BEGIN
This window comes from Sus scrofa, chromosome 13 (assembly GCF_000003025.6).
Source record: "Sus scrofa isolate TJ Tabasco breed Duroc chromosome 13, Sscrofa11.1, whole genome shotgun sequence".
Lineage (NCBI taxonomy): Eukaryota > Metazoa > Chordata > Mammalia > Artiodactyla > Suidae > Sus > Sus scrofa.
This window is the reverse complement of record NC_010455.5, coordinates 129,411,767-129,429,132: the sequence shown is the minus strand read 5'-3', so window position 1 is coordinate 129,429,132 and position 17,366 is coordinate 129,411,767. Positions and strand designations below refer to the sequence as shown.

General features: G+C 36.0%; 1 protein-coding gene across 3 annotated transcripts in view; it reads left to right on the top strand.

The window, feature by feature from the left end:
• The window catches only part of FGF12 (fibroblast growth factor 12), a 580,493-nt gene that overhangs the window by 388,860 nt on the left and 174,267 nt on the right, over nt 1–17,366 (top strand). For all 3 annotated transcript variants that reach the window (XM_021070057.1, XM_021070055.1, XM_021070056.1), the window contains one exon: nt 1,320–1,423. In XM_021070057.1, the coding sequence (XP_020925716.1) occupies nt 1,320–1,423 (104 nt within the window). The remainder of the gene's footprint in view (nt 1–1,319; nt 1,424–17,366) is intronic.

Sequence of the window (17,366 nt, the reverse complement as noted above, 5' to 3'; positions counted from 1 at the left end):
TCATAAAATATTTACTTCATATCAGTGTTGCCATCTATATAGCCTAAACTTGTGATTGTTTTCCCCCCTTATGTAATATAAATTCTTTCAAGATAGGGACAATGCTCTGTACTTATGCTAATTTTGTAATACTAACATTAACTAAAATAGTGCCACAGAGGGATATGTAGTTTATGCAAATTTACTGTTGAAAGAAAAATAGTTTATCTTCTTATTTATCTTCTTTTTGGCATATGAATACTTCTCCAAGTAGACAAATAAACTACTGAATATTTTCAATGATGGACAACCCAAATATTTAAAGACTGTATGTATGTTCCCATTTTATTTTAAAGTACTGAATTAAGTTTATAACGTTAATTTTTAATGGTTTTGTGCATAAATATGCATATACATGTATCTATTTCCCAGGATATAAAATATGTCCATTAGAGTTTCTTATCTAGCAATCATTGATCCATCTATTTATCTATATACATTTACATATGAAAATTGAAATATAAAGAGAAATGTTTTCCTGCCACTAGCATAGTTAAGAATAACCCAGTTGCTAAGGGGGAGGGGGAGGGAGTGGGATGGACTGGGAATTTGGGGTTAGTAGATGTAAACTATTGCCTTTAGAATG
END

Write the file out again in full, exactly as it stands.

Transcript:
This window comes from Sus scrofa, chromosome 13 (assembly GCF_000003025.6).
Source record: "Sus scrofa isolate TJ Tabasco breed Duroc chromosome 13, Sscrofa11.1, whole genome shotgun sequence".
Lineage (NCBI taxonomy): Eukaryota > Metazoa > Chordata > Mammalia > Artiodactyla > Suidae > Sus > Sus scrofa.
This window is the reverse complement of record NC_010455.5, coordinates 129,411,767-129,429,132: the sequence shown is the minus strand read 5'-3', so window position 1 is coordinate 129,429,132 and position 17,366 is coordinate 129,411,767. Positions and strand designations below refer to the sequence as shown.

General features: G+C 36.0%; 1 protein-coding gene across 3 annotated transcripts in view; it reads left to right on the top strand.

The window, feature by feature from the left end:
• The window catches only part of FGF12 (fibroblast growth factor 12), a 580,493-nt gene that overhangs the window by 388,860 nt on the left and 174,267 nt on the right, over nt 1–17,366 (top strand). For all 3 annotated transcript variants that reach the window (XM_021070057.1, XM_021070055.1, XM_021070056.1), the window contains one exon: nt 1,320–1,423. In XM_021070057.1, the coding sequence (XP_020925716.1) occupies nt 1,320–1,423 (104 nt within the window). The remainder of the gene's footprint in view (nt 1–1,319; nt 1,424–17,366) is intronic.

Sequence of the window (17,366 nt, the reverse complement as noted above, 5' to 3'; positions counted from 1 at the left end):
TCATAAAATATTTACTTCATATCAGTGTTGCCATCTATATAGCCTAAACTTGTGATTGTTTTCCCCCCTTATGTAATATAAATTCTTTCAAGATAGGGACAATGCTCTGTACTTATGCTAATTTTGTAATACTAACATTAACTAAAATAGTGCCACAGAGGGATATGTAGTTTATGCAAATTTACTGTTGAAAGAAAAATAGTTTATCTTCTTATTTATCTTCTTTTTGGCATATGAATACTTCTCCAAGTAGACAAATAAACTACTGAATATTTTCAATGATGGACAACCCAAATATTTAAAGACTGTATGTATGTTCCCATTTTATTTTAAAGTACTGAATTAAGTTTATAACGTTAATTTTTAATGGTTTTGTGCATAAATATGCATATACATGTATCTATTTCCCAGGATATAAAATATGTCCATTAGAGTTTCTTATCTAGCAATCATTGATCCATCTATTTATCTATATACATTTACATATGAAAATTGAAATATAAAGAGAAATGTTTTCCTGCCACTAGCATAGTTAAGAATAACCCAGTTGCTAAGGGGGAGGGGGAGGGAGTGGGATGGACTGGGAATTTGGGGTTAGTAGATGTAAACTATTGCCTTTAGAATG